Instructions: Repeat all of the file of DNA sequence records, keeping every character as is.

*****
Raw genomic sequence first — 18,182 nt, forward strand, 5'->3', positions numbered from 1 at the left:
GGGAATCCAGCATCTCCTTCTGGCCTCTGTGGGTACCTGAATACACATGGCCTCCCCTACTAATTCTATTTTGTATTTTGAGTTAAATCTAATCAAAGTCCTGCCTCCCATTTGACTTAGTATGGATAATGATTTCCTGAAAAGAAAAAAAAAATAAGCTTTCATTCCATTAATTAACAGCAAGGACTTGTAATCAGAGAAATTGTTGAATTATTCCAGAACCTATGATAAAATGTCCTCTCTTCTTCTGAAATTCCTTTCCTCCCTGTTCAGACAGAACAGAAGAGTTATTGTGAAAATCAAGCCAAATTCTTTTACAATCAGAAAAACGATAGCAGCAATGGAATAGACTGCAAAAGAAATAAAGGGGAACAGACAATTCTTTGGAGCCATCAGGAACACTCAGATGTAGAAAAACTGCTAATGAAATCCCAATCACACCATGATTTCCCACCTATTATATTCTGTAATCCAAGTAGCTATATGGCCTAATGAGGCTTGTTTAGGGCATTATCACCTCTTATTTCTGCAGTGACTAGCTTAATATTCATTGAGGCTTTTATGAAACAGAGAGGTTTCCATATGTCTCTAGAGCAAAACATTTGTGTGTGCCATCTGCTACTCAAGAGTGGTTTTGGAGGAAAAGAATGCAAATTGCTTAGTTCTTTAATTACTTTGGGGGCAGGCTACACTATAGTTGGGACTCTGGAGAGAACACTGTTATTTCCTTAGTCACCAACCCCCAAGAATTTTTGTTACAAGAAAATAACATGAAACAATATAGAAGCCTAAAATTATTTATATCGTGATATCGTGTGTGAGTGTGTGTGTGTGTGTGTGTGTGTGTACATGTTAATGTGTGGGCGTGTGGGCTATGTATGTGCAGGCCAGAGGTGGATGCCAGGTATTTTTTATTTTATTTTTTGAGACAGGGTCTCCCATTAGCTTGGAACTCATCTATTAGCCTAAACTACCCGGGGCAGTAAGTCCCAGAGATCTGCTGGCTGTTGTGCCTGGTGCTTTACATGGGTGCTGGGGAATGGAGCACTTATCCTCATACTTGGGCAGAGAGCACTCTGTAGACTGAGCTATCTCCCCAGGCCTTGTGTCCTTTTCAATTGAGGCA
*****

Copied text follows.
Raw genomic sequence first — 18,182 nt, forward strand, 5'->3', positions numbered from 1 at the left:
GGGAATCCAGCATCTCCTTCTGGCCTCTGTGGGTACCTGAATACACATGGCCTCCCCTACTAATTCTATTTTGTATTTTGAGTTAAATCTAATCAAAGTCCTGCCTCCCATTTGACTTAGTATGGATAATGATTTCCTGAAAAGAAAAAAAAAATAAGCTTTCATTCCATTAATTAACAGCAAGGACTTGTAATCAGAGAAATTGTTGAATTATTCCAGAACCTATGATAAAATGTCCTCTCTTCTTCTGAAATTCCTTTCCTCCCTGTTCAGACAGAACAGAAGAGTTATTGTGAAAATCAAGCCAAATTCTTTTACAATCAGAAAAACGATAGCAGCAATGGAATAGACTGCAAAAGAAATAAAGGGGAACAGACAATTCTTTGGAGCCATCAGGAACACTCAGATGTAGAAAAACTGCTAATGAAATCCCAATCACACCATGATTTCCCACCTATTATATTCTGTAATCCAAGTAGCTATATGGCCTAATGAGGCTTGTTTAGGGCATTATCACCTCTTATTTCTGCAGTGACTAGCTTAATATTCATTGAGGCTTTTATGAAACAGAGAGGTTTCCATATGTCTCTAGAGCAAAACATTTGTGTGTGCCATCTGCTACTCAAGAGTGGTTTTGGAGGAAAAGAATGCAAATTGCTTAGTTCTTTAATTACTTTGGGGGCAGGCTACACTATAGTTGGGACTCTGGAGAGAACACTGTTATTTCCTTAGTCACCAACCCCCAAGAATTTTTGTTACAAGAAAATAACATGAAACAATATAGAAGCCTAAAATTATTTATATCGTGATATCGTGTGTGAGTGTGTGTGTGTGTGTGTGTGTGTGTACATGTTAATGTGTGGGCGTGTGGGCTATGTATGTGCAGGCCAGAGGTGGATGCCAGGTATTTTTTATTTTATTTTTTGAGACAGGGTCTCCCATTAGCTTGGAACTCATCTATTAGCCTAAACTACCCGGGGCAGTAAGTCCCAGAGATCTGCTGGCTGTTGTGCCTGGTGCTTTACATGGGTGCTGGGGAATGGAGCACTTATCCTCATACTTGGGCAGAGAGCACTCTGTAGACTGAGCTATCTCCCCAGGCCTTGTGTCCTTTTCAATTGAGGCA